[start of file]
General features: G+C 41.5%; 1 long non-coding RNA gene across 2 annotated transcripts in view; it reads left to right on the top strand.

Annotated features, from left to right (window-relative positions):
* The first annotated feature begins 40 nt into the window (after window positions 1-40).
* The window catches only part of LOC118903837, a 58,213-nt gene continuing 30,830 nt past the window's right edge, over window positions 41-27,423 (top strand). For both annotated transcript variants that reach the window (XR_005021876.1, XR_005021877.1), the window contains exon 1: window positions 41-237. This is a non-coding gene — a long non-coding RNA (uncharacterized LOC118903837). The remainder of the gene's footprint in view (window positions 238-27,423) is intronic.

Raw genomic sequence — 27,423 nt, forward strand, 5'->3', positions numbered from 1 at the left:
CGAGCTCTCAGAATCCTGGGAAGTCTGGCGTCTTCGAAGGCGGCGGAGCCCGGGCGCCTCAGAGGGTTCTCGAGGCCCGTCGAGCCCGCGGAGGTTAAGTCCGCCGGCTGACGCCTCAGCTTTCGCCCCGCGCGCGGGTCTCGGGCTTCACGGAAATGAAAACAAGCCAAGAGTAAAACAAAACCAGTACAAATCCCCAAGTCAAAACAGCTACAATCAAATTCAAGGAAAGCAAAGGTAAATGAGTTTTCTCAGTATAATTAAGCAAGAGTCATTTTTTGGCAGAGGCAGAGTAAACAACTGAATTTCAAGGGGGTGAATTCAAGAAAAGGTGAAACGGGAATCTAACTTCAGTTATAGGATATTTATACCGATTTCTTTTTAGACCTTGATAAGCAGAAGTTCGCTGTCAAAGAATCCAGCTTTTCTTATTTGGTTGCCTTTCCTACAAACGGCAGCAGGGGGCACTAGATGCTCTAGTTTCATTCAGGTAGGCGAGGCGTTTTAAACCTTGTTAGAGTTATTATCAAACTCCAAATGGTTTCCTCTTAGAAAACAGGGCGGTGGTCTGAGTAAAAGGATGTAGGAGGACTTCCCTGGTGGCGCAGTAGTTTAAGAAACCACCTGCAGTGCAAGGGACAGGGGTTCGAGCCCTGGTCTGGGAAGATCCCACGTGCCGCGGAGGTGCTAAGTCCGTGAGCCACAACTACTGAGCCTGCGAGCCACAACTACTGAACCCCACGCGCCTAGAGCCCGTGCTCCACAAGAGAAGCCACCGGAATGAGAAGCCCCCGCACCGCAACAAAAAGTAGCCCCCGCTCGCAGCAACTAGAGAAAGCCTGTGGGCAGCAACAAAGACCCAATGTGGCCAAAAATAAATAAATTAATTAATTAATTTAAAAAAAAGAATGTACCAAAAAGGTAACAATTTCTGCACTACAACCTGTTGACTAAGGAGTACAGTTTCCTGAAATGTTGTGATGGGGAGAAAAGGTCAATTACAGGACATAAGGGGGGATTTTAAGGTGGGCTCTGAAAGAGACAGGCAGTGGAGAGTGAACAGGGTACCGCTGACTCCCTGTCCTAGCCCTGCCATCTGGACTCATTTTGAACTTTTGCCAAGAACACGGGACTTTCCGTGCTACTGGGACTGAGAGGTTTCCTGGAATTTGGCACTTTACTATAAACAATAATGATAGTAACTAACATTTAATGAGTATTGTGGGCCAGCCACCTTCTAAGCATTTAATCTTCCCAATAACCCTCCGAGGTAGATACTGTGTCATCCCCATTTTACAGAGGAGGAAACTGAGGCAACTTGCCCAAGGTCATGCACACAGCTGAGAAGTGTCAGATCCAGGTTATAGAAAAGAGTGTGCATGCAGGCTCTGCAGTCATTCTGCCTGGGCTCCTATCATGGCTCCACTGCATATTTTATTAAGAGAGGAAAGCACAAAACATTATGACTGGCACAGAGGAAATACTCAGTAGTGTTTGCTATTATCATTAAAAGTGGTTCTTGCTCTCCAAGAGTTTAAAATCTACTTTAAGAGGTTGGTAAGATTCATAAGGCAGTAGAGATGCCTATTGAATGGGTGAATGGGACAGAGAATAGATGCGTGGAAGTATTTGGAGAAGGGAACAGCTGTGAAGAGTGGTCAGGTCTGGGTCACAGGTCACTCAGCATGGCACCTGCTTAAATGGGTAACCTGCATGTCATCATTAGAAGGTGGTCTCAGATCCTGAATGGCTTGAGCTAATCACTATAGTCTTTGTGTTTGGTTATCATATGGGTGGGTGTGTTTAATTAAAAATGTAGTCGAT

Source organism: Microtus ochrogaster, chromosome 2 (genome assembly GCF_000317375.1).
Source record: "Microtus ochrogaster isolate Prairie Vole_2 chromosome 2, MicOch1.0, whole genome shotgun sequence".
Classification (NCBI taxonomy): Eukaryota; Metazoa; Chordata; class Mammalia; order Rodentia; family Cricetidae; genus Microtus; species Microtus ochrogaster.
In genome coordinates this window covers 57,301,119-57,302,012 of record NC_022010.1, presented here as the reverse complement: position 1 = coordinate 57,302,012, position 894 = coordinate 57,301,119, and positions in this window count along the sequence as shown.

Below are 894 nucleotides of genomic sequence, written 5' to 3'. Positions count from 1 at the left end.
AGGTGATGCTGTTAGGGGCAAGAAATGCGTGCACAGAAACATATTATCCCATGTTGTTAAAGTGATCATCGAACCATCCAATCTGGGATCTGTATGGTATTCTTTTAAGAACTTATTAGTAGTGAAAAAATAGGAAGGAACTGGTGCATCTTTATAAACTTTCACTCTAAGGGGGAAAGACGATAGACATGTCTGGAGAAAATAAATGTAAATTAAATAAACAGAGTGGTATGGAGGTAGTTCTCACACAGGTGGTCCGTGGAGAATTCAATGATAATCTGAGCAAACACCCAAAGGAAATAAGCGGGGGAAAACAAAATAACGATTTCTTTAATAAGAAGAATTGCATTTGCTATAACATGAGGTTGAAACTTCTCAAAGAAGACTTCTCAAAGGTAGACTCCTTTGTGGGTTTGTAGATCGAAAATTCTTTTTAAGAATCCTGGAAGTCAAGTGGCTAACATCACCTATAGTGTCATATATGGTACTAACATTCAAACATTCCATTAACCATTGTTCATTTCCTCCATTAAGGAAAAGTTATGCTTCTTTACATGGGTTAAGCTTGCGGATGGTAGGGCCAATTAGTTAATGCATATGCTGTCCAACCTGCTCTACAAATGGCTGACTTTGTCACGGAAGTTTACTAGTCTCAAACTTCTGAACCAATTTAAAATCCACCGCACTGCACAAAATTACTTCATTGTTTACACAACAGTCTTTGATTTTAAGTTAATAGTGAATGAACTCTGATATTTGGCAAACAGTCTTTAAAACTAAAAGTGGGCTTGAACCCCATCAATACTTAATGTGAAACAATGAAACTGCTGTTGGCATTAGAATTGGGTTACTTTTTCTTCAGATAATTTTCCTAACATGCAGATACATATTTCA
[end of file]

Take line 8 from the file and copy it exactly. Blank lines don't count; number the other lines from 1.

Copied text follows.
Source record: "Microtus ochrogaster isolate Prairie Vole_2 chromosome 2, MicOch1.0, whole genome shotgun sequence".